Specific changes in dietary patterns vary extensively depending on differences between the traditional diet of the immigrant culture and the prevailing dietary habits of the host culture. The shift in dietary habits may be gradual in the process of acculturation. For example, in a 2014 study of dietary intake and habits of South Asian immigrants in Western countries, total energy intake tended to decrease as time spent in the host country increased. Overall, the immigrants had lower protein intake and lower mon-unsaturated fat intake than the diets of the Western host countries, but intake of carbohydrates, total fat, saturated fats, and micronutrients varied between individual immigrant families.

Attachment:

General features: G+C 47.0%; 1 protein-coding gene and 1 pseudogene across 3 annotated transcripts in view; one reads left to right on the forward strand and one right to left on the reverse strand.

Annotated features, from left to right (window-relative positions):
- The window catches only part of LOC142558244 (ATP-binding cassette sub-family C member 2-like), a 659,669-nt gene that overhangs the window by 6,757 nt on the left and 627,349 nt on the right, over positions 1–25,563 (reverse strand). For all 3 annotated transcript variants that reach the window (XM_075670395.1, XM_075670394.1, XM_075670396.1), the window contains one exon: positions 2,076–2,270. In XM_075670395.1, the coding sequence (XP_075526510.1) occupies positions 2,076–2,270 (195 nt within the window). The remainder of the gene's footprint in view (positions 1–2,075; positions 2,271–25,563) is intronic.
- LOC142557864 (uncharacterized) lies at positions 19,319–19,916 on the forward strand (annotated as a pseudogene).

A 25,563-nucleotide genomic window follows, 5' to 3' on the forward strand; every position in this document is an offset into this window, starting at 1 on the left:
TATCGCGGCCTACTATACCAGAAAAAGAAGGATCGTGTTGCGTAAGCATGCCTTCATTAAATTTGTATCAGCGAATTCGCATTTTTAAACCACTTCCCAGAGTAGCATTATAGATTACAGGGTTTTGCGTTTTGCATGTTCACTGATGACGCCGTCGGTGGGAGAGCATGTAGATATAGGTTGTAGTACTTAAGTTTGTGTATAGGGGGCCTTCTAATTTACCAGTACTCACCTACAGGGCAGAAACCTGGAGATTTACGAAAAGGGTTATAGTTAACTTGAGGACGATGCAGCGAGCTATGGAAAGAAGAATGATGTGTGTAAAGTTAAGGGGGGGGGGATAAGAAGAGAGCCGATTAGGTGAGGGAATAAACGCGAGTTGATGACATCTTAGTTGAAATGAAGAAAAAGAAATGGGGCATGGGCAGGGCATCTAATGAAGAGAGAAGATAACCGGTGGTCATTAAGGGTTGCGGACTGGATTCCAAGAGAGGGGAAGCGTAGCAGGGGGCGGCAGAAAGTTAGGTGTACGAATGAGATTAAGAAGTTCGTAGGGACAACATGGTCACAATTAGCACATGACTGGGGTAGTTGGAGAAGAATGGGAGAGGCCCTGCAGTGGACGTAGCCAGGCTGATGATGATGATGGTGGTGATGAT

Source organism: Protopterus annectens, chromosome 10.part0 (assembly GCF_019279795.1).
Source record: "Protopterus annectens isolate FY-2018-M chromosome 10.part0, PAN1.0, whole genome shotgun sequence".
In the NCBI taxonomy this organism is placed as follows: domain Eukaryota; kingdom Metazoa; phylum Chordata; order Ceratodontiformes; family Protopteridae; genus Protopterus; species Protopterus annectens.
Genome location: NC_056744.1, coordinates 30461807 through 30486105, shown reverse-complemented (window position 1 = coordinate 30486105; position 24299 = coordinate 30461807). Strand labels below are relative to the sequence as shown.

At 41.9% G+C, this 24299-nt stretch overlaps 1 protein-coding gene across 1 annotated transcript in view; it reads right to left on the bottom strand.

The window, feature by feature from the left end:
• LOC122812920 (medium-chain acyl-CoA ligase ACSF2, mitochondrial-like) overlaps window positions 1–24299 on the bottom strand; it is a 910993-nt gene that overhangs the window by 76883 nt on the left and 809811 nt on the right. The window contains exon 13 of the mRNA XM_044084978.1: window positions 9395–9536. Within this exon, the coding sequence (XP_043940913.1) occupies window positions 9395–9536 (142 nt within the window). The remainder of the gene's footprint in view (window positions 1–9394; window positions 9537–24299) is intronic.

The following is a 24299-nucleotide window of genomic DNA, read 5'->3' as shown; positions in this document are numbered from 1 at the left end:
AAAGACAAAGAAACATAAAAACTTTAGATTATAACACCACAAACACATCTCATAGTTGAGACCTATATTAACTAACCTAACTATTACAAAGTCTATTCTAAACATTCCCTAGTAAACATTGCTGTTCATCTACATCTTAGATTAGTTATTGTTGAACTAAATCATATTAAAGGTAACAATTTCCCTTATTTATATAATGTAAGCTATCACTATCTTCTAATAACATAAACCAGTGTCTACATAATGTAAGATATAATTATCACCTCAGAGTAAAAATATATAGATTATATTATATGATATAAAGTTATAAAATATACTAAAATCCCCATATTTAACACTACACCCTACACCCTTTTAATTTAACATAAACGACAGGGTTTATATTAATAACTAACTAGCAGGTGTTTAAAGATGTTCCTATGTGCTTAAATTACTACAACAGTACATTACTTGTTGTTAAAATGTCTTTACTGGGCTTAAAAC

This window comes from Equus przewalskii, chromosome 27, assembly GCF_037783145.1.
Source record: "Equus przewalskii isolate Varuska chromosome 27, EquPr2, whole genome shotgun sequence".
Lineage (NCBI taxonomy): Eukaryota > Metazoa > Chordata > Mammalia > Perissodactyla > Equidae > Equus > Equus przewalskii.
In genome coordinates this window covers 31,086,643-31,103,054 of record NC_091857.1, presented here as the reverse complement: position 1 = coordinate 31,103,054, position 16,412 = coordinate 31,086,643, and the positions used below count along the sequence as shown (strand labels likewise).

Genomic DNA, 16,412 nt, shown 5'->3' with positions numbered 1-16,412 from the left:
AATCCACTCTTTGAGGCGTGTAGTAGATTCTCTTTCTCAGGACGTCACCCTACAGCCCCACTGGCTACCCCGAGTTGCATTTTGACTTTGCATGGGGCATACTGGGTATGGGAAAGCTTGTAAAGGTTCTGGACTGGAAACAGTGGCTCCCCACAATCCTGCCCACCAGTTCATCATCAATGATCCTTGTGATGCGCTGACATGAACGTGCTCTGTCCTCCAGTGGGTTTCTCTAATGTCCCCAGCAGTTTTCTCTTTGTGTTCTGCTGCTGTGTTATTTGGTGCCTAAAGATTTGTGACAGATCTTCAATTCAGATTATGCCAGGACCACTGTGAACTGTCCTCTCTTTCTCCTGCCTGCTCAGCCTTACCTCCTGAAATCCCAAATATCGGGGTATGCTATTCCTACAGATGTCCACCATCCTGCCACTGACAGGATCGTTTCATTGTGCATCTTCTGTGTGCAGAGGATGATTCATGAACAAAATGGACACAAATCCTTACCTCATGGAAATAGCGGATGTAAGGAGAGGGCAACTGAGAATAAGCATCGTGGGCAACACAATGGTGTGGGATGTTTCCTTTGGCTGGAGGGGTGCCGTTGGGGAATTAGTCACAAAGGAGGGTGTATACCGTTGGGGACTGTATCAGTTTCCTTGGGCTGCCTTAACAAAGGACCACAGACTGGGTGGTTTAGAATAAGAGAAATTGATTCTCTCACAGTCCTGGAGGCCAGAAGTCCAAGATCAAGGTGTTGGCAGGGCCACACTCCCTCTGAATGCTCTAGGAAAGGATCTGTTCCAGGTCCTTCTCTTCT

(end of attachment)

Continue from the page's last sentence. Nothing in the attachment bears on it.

Dietary acculturation success stories are found among some migrating groups, including evidence of improvements in dietary patterns. For instance, in one study, about 60% of South Asian immigrants to Canada reported making healthier food choices at home and when dining out. Consumption of fruits and vegetables increased, whereas consumption of high fat and/or fried foods decreased. Stir-frying and baking or grilling foods increased, and many South Asians decreased the amount of frying altogether after moving to Canada; however, the immigrants reported consuming more convenience foods, soft drinks, desserts, and eating out more often than in their native Asia. The main health parameter measured in this group of immigrants was body mass index (BMI; a ratio of weight to height), which decreased as duration of residence increased. A lower BMI indicates loss of excess weight. The South Asian immigrants also reported higher nutrition awareness as a result of food labeling and media promotion of good nutrition, which they had not seen as often in their own country.